Should You Watch Hulu’s Short Film ‘Thirsty’? Yes, Yes You Should

Thirsty Hulu Movie Review

What’s up with Hulu’s new short film Thirsty? Hulu

Hulu, in collaboration with NEON, made headlines earlier this year when it paid a record $22 million to acquire Andy Samberg and Cristin Milioti’s fantastic romantic comedy Palm Springs out of the Sundance Film Festival. It’s safe to say that Thirsty, the streamer’s 12-minute short film, did not cost quite as much.

Thirsty was developed for a segment on Cake, a short-form anthology series on the FX network, which now works in tandem with Hulu as arguably its biggest small-screen brand. The Quibi-esque idea revolved around featuring bite-sized short stories that were an average of 15-minutes long. Hulu has classified the short film, made by rising filmmaker Nicole Delaney, as a one-episode comedy series. Given its delightfully odd premise, we can see why it’s generating some conversation across social media.

Thirsty is the story of a mosquito, voiced by the incomparable Maya Rudolph, who falls in love with a man (Insecure‘s Jay Ellis) after she tastes his blood and pushes the bounds of infatuation and obsession. He’s just gone through a painful breakup and she’s searching for a missing element in her life. Through her eyes we explore the ups and downs of sex, intimacy, love, and a bug’s unflinching desire to feel human. Yes, it’s as weird as it sounds. And yet, despite initial resistance to such a silly idea, Thirsty is a surprisingly touching story about the desire for connection.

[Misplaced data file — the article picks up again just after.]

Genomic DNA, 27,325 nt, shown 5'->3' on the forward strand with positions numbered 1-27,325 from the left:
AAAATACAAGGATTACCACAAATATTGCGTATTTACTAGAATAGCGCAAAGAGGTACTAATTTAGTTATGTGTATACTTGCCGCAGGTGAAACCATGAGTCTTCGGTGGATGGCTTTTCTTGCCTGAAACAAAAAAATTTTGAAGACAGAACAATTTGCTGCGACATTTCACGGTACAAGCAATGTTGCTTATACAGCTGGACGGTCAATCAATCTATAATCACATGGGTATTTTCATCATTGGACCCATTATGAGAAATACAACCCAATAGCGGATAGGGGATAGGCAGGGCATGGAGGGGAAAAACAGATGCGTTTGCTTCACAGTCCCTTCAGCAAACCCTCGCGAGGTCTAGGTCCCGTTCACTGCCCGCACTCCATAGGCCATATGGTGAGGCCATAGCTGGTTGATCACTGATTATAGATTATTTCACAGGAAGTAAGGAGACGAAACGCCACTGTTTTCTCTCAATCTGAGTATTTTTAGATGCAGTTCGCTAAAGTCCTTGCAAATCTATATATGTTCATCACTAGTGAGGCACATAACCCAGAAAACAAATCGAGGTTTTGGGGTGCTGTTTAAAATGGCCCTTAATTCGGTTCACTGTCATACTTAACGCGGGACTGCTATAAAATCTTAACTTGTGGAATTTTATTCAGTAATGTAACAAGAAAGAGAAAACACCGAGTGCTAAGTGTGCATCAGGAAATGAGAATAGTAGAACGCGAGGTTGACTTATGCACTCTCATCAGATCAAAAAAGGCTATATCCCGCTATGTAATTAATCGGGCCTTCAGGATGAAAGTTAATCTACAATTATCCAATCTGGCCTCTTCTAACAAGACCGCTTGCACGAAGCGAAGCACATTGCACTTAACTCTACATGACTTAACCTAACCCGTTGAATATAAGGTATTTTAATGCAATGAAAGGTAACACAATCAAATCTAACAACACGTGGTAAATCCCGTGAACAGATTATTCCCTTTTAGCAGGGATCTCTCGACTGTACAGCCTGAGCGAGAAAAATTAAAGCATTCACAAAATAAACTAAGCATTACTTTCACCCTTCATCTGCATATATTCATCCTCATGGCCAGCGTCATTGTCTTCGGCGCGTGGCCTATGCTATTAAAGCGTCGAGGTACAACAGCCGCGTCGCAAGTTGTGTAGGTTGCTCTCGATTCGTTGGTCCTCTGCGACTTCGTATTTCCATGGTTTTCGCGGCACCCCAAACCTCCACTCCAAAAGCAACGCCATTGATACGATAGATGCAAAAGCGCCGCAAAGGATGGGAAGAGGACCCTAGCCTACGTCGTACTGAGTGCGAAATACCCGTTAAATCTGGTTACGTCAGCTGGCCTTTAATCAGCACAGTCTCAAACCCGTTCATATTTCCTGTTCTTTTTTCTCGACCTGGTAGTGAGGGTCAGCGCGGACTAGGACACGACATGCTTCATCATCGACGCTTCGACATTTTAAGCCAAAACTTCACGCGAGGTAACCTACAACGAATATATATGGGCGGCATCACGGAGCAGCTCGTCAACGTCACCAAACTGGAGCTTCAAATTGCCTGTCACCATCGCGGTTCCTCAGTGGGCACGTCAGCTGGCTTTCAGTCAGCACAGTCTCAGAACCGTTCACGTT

In efficient and economical storytelling, the short film deploys absurdist humor to delve into relatable emotional depths and romance, longing, and desire. Cinematographer John Wakayama cleverly portrays the mosquito’s point of view without disorienting the viewer with repeated circling or high-pitched buzzing that trips over into distracting territory. Delaney and co-writer Sonya Goddy are really delivering a human story through the lens of a hilarious and unexpected POV. It works and reflects a deeper sentiment about representation.

“My objective wasn’t necessarily the female gaze, but it’s such a fortuitous outcome of how it’s shot. I think it gives a very unique perspective that we don’t get to see it a lot of time,” Delaney told IndieWire earlier this year. “The reaction I got from a few black men was, ‘How cool is it that a black man could be looked at through this lens? As a desired, complex, three-dimensional character.’ [One guy] was like, ‘I thought it was pretty cool that a man could be both strong and sensitive, sexualized and black all at the same time, a man that’s also pursuing sexual health care, a man that’s also really brazen with his feelings.’ It was an empowering point of view.”

The short film is funny and creative on its own, but also a risk given the central character. When are you going to see an insect star as the protagonist of a live-action story ever again? For that alone, it’s worth watching, especially as a quick 12-minute watch. If you take the plunge, you’ll soon discover an affecting and shockingly familiar tale of yearning and the fact that it’s a bug’s story will quickly become just an entertaining footnote. Should You Watch Hulu’s Short Film ‘Thirsty’? Yes, Yes You Should